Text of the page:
Raj Ratan '77 and his children visited the Webb campus today. Ratan is the Burke Professor of Neurology and Neuroscience at Weill Medical College, where he also serves as Associate Dean. Since 2003, he has served as the Executive Director of Burke Medical Research Institute and as a member of the Council of Affiliated Deans of Weill Cornell Medicine.
Ratan's scientific efforts have been primarily focused on understanding how neurons respond to physiological stresses, particularly oxidative stress, adaptively and maladaptively at a transcriptional level, and how the balance of these activities leads to neuronal death and impairment, or cell survival and recovery or resistance. During his career, he has published over 135 articles and has edited and contributed chapters to several books. He has received research grants from National Institutes of Health, The New York Department of Health, Dana Foundation and The Thomas Hartman Foundation among other international foundations. Ratan's studies have identified novel transcriptional and epigenetic strategies for limiting neuronal cell death which have identified novel small molecule approach which have been validated in numerous neurological disease models.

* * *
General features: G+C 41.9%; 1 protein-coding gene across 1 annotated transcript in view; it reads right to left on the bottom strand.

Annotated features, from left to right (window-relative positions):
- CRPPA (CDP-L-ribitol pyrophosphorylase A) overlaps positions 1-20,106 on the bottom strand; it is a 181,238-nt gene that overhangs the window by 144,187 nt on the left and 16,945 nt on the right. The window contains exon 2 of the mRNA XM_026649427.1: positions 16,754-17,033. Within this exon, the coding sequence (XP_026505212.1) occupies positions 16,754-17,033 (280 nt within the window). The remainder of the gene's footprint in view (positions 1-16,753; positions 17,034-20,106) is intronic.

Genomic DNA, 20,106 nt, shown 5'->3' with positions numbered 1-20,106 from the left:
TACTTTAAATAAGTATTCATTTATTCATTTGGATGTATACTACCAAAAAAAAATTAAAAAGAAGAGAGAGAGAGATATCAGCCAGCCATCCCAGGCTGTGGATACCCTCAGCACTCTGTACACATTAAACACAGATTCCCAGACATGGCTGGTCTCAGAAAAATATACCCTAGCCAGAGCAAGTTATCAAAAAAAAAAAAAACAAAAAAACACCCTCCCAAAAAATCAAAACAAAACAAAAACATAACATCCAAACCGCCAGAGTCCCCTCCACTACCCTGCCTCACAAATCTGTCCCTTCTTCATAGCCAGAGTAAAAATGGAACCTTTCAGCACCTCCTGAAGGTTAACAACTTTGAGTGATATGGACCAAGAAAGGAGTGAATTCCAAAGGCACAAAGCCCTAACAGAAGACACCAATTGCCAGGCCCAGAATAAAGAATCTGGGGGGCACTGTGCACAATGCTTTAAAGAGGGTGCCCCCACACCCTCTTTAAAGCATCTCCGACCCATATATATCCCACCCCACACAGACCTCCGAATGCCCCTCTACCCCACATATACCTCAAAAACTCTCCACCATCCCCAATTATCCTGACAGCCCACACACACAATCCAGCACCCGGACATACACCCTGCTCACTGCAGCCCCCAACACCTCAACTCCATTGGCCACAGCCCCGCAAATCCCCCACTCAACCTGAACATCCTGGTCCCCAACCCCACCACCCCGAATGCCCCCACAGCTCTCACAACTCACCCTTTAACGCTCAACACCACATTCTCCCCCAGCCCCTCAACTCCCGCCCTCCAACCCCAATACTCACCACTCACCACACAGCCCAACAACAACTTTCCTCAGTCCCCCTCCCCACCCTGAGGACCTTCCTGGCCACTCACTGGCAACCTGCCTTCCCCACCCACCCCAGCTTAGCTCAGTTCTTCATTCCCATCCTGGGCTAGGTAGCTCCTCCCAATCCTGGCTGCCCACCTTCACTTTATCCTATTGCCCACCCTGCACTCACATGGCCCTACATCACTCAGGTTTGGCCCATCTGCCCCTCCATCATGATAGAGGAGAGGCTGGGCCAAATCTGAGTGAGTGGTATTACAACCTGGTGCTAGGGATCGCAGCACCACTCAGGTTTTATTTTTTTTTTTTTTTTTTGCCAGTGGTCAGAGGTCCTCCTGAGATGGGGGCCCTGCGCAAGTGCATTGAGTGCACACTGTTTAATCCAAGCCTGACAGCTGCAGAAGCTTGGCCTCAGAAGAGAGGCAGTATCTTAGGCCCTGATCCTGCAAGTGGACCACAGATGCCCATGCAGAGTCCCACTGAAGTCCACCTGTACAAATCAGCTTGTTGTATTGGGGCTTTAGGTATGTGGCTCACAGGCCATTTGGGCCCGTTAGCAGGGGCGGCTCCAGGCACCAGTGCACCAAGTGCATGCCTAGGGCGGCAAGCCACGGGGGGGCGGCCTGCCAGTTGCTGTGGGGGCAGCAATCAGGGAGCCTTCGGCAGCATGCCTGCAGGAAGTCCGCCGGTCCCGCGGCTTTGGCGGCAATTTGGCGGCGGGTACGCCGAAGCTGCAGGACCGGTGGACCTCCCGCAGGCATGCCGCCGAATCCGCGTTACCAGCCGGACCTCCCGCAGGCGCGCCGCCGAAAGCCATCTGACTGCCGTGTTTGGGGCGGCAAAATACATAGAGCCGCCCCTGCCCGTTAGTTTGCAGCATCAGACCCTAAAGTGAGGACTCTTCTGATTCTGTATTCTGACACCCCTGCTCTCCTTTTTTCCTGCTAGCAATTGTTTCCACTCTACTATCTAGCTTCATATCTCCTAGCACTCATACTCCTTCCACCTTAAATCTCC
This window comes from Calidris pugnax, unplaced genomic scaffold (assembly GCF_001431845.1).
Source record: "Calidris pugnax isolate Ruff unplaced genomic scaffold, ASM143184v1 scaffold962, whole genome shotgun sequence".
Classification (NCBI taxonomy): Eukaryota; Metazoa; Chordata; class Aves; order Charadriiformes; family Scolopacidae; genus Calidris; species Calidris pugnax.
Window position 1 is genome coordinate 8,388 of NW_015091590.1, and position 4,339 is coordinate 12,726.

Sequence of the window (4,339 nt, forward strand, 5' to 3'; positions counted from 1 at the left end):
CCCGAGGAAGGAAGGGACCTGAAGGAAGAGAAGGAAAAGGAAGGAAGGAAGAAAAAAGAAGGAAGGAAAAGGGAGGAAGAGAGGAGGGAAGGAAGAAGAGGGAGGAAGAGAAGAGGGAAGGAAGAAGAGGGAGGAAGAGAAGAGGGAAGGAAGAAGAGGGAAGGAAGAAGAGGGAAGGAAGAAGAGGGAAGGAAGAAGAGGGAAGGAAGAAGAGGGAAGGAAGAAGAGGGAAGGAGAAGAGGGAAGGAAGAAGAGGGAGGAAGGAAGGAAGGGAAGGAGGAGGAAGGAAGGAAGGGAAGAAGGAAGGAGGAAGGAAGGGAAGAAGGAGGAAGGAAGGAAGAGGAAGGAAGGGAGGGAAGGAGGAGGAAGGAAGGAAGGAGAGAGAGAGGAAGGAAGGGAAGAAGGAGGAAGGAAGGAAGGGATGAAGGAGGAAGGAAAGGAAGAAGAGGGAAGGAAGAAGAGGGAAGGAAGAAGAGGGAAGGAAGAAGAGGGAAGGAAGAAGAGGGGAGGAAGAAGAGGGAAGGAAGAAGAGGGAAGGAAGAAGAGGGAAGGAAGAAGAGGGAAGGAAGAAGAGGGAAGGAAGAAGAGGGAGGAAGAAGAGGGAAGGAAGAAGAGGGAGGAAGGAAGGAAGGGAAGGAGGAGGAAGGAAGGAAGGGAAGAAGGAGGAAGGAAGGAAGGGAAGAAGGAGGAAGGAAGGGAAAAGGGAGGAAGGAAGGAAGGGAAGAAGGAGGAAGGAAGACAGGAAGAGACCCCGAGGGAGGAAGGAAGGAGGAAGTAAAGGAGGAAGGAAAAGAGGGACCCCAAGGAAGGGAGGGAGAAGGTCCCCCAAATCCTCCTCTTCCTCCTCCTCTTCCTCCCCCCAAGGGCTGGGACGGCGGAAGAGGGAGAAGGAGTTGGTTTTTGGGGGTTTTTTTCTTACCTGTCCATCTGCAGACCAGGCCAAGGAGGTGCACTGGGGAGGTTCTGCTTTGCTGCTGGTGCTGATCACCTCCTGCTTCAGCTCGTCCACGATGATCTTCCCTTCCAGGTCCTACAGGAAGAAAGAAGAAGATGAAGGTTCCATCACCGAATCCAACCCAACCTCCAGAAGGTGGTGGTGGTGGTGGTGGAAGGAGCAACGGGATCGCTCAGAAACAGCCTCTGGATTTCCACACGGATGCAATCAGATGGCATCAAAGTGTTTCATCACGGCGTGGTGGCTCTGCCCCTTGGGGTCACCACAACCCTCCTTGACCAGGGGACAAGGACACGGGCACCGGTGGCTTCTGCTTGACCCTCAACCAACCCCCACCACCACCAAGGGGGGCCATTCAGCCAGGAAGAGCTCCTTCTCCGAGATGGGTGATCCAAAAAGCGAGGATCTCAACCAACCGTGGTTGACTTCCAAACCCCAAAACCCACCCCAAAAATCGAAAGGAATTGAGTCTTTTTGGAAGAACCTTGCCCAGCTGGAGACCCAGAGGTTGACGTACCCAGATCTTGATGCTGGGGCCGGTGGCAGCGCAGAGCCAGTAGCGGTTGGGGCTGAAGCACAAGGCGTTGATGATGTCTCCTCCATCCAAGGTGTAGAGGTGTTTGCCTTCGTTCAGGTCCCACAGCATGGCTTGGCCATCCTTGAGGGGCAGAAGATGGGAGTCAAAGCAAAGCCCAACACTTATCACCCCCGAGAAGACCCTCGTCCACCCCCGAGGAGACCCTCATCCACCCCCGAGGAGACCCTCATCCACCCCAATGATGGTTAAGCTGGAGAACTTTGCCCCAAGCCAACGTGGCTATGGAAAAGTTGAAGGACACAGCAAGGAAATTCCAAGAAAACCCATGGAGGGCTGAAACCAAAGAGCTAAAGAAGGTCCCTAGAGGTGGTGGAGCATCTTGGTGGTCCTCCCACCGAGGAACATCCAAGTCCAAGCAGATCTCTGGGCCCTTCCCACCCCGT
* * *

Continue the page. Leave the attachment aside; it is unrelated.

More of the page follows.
Ratan received his BA from Amherst College and graduated magna cum laude. He completed his MD and PhD at NYU's School of Medicine.
Sponsored by the Robert ’53 and MeiLi Hefner Foundation and offered here at Webb to two current students, The Hefner Initiative aims to foster a close and positive relationship between the people of China and the US. This extraordinary 12-day summer program includes travel this year to Beijing and Suzhou—allowing for living/learning opportunities with host students and families.
Shyam Arya '18 and Ellie Canty '18 have been accepted to present a poster at the National American Chemical Society conference in New Orleans in March 2019--an extremely rare honor for high school students.
It’s November 2nd and the College Guidance office is quiet this morning—nothing like the last few days when countless numbers of panicked seniors were popping in to get their essays looked at one last time before pressing “submit.”